The other challenge I was having is that making good use of the CSA share was competing with other food use priorities. Christopher had a booth at the Meota Farmer’s Market this summer, making a bit of spending money by selling our excess produce. It was always tough to predict how much would sell, and often what came back amounted to nearly a full share’s worth of produce for us to consume.

In addition, harvest season often leaves us with large quantities of vegetables that are either not high enough quality for our members or simply not ripe at the right time. During pea and bean season, we pick three times a week to keep the patch going. Two of these times coincide with vegetable pick-ups, but the third is ours to deal with (keep in mind that all three pickings are more or less the same size, and that the first two feed a dozen or more families and the third is for our two families!). When we harvest cucumbers and send each share as many as we figure people can eat, the remainder come to our kitchens. And as I mentioned in an earlier post, collecting tomato seed leaves us with a large number of tomatoes to enjoy. I’m sure that those of you who garden can relate!

So we are still eating lots of vegetables, but not necessarily the same quantities of each one as you are. I am quite sure we have not been eating our share of zucchini, for example, but we do eat a lot and with the late start, I’ve limited our own use in order to send as much as possible your way. After today’s harvest, I would imagine this is no longer necessary! I suspect our cucumber consumption has also waned, now that our chief snacker has moved on to apples.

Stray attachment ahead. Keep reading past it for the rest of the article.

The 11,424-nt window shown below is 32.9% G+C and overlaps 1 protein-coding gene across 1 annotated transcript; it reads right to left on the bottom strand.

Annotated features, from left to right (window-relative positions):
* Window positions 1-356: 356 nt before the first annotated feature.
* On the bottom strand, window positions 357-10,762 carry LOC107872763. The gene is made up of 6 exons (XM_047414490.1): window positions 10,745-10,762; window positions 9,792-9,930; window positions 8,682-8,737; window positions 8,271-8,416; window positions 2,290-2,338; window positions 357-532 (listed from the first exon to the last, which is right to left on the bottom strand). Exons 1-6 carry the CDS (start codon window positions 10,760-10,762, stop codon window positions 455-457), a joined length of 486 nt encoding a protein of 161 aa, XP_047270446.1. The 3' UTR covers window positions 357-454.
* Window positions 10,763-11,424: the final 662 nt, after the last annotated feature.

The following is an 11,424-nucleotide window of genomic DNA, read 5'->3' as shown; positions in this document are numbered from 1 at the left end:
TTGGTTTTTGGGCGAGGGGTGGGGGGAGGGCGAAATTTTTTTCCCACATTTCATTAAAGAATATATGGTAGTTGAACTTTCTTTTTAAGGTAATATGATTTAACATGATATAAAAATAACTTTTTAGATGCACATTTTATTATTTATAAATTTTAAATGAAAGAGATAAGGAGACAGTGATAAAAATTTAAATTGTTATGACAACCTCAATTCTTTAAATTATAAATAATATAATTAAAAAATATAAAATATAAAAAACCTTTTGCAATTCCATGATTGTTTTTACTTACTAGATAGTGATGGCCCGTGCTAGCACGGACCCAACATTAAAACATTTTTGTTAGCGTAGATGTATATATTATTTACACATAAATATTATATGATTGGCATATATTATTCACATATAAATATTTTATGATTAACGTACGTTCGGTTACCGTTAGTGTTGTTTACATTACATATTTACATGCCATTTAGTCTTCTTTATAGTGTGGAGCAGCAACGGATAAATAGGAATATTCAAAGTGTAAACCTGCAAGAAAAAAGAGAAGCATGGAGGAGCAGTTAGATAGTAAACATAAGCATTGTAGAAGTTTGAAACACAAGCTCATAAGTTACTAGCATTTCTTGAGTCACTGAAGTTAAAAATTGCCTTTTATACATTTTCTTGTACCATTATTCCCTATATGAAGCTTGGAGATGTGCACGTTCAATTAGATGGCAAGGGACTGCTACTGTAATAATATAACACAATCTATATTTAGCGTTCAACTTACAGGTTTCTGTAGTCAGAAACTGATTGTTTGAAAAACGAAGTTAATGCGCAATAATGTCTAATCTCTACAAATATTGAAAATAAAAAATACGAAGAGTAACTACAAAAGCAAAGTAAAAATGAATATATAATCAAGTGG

Lately, our menus have featured a lot of chilis (with zucchini), beet salad, greens with peanut sauce, Greek salad, potatoes, and lettuce salads. One of my favourite dishes for this time of year is an adaptation of the Summer Garden Ratatouille in Simply in Season. We don’t grow eggplant (which the recipe calls for) so I just add extra zucchini.

Summer Garden Ratatouille

2 onions, chopped

4 cloves garlic, minced

1 bay leaf

Saute in 3 Tbsp oil for about 5 minutes.

1 medium eggplant, chopped

1 1/2 Tbsp fresh basil (or 2 tsp dried)

1 Tbsp fresh rosemary (or 1 tsp dried — I often use summer savory instead)

1 1/2 tsp salt

1 tsp fresh marjoram (or 1/2 tsp dried)

Add and cook over medium heat, stirring occasionally, until eggplant is soft, about 15-20 minutes.

2 summer squash, chopped (I use zucchini, and double the quantity to replace the eggplant)

2 sweet peppers, cut in strips

2 cups tomatoes, chopped

Add and simmer until peppers and squash are tender, about 10 minutes, Serve over pasta or polenta (or I often serve with potatoes) sprinkled with chopped fresh parsley, black olives, or Parmesan cheese.

Another seasonal recipes recommended by one of our members is Mellas Family Lamb Stuffed Zucchini (from And check out the recipes page of this blog for zucchini salsa, zucchini brownies, and Syrian beet salad. Yum!